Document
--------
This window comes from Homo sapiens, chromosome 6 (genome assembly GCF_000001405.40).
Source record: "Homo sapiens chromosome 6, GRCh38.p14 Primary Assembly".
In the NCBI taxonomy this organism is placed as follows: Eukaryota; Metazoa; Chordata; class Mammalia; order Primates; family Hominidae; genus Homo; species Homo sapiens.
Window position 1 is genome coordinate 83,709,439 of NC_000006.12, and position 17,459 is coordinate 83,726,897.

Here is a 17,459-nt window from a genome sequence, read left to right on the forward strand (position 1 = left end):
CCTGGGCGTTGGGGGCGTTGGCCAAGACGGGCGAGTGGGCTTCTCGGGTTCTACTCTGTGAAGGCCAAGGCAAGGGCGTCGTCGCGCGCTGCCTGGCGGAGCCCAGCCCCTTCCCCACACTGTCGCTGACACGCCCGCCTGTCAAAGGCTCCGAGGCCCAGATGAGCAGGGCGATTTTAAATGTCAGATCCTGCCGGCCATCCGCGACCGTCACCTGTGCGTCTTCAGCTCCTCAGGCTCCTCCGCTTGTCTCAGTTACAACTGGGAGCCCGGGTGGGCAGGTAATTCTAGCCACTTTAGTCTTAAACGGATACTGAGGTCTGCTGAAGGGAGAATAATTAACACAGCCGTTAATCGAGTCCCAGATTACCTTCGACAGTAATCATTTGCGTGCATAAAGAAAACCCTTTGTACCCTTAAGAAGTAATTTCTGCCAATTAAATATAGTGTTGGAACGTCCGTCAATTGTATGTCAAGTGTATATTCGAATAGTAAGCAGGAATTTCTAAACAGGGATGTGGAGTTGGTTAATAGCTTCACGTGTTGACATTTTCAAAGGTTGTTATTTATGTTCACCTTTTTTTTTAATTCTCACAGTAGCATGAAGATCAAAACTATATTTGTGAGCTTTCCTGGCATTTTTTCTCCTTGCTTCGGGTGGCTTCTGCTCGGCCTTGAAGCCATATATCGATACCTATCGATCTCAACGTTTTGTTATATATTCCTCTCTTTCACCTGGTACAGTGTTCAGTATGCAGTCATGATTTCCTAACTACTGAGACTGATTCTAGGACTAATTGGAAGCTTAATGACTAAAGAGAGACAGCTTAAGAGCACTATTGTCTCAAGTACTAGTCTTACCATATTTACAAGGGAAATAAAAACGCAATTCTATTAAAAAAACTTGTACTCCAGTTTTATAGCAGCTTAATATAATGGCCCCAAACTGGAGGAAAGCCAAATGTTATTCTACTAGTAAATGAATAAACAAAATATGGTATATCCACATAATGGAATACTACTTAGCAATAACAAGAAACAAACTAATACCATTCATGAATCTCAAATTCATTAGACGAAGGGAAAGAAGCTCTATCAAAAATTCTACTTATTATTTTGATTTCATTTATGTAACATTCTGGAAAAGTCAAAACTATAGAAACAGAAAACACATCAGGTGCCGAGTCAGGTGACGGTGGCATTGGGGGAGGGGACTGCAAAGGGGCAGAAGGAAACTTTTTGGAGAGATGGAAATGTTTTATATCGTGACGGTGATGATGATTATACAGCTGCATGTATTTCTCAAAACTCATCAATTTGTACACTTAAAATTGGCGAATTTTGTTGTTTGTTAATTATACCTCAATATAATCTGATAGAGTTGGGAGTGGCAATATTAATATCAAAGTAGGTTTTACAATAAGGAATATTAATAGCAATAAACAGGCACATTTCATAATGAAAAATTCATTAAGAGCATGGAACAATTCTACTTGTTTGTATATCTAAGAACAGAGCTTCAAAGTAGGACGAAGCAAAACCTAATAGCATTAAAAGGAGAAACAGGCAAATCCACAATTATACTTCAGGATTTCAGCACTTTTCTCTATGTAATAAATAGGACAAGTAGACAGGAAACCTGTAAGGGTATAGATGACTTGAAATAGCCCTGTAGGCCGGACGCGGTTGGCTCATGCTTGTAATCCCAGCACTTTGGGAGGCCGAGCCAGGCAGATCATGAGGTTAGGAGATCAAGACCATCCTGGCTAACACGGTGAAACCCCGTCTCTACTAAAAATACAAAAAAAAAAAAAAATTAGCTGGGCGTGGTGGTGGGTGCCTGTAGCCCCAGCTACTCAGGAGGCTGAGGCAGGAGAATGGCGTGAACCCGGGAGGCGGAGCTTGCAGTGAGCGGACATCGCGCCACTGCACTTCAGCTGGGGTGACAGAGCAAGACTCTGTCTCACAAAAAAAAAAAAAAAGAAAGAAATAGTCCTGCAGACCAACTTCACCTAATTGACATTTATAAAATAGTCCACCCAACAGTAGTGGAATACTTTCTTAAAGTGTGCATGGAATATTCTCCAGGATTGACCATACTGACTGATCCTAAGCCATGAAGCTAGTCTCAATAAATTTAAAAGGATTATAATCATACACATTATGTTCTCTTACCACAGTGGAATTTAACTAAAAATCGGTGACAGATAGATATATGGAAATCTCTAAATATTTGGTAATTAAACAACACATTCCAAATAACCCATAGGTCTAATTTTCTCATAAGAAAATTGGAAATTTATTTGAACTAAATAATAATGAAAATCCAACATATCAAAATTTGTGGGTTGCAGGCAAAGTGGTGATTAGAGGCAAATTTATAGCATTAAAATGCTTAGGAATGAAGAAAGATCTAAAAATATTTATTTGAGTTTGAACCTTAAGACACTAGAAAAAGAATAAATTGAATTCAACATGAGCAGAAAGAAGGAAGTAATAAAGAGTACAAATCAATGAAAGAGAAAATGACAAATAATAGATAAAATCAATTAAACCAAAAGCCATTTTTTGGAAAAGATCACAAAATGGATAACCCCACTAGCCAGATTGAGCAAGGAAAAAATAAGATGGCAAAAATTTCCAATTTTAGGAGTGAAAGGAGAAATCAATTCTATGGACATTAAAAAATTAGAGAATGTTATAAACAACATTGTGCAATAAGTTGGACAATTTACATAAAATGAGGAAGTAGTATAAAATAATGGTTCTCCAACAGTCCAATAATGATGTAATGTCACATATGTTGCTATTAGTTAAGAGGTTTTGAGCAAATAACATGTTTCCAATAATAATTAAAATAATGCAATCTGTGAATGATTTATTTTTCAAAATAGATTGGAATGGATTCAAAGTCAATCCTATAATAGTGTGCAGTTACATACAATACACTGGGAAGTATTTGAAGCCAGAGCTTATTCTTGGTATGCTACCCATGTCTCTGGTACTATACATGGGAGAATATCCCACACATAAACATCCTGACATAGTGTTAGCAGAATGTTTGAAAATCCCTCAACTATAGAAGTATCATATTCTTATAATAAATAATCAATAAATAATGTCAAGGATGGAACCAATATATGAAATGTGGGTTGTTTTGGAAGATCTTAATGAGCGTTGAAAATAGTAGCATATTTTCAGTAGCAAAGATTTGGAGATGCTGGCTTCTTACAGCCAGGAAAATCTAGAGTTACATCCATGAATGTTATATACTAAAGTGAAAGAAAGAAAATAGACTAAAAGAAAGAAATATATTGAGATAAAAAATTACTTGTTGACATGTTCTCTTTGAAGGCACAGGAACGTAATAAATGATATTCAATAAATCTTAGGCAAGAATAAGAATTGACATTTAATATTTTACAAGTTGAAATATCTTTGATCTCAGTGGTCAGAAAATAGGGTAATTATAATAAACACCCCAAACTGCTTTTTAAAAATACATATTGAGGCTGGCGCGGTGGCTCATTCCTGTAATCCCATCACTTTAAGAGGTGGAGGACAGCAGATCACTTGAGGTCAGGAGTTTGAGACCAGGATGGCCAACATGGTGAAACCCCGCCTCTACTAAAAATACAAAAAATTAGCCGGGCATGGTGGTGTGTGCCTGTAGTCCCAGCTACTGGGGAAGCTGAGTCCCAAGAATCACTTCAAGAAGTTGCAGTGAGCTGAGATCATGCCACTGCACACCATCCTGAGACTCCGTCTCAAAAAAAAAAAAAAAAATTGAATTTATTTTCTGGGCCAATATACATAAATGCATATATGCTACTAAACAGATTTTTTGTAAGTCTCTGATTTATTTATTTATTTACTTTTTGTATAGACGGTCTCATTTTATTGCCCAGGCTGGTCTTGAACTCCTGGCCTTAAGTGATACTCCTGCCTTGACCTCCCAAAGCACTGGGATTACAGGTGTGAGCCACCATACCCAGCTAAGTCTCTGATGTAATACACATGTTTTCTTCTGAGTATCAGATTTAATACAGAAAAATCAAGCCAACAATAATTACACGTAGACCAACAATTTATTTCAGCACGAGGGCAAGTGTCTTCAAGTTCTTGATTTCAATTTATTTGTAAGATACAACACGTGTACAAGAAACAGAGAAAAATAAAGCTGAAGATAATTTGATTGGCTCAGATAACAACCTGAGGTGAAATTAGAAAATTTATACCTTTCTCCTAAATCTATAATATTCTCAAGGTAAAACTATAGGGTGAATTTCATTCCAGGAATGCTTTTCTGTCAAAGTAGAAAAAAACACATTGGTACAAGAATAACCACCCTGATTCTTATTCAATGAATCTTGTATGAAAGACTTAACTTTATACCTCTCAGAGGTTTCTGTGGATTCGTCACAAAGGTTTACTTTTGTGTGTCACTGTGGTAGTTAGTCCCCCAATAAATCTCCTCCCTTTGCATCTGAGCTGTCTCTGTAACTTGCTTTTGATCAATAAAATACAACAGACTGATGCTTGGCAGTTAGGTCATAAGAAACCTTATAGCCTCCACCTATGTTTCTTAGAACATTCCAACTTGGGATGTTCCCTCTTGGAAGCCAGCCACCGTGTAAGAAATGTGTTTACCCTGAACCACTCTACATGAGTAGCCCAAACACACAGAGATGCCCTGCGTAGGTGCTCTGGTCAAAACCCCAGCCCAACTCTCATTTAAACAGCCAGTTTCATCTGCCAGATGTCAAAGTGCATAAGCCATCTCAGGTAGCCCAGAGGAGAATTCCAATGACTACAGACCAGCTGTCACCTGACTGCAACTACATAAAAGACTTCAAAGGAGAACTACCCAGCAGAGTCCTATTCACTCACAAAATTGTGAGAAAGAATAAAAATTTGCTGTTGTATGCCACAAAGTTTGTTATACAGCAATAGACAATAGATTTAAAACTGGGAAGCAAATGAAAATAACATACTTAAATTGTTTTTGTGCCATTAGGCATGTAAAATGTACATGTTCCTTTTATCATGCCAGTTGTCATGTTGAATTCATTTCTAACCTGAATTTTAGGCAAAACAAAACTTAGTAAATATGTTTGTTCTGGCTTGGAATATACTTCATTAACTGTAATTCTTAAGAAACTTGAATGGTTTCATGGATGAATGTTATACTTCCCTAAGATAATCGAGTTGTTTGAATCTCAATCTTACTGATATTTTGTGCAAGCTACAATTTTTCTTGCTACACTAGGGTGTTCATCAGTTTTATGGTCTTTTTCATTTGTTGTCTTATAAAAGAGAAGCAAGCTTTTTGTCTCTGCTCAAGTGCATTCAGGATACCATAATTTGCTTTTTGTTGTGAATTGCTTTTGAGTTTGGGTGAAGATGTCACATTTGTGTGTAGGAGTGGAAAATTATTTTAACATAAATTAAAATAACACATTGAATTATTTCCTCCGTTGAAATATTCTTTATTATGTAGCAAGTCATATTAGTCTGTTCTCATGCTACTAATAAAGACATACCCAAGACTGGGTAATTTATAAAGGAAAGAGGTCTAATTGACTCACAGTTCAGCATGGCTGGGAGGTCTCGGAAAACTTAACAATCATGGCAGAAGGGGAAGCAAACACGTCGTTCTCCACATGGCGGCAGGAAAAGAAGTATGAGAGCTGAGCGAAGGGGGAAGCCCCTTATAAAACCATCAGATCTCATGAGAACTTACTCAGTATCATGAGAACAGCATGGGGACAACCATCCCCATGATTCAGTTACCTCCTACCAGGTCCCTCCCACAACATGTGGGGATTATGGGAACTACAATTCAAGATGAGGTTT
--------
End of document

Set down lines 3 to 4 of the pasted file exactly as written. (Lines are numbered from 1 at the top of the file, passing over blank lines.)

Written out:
In the NCBI taxonomy this organism is placed as follows: Eukaryota; Metazoa; Chordata; class Mammalia; order Primates; family Hominidae; genus Homo; species Homo sapiens.
Window position 1 is genome coordinate 83,709,439 of NC_000006.12, and position 17,459 is coordinate 83,726,897.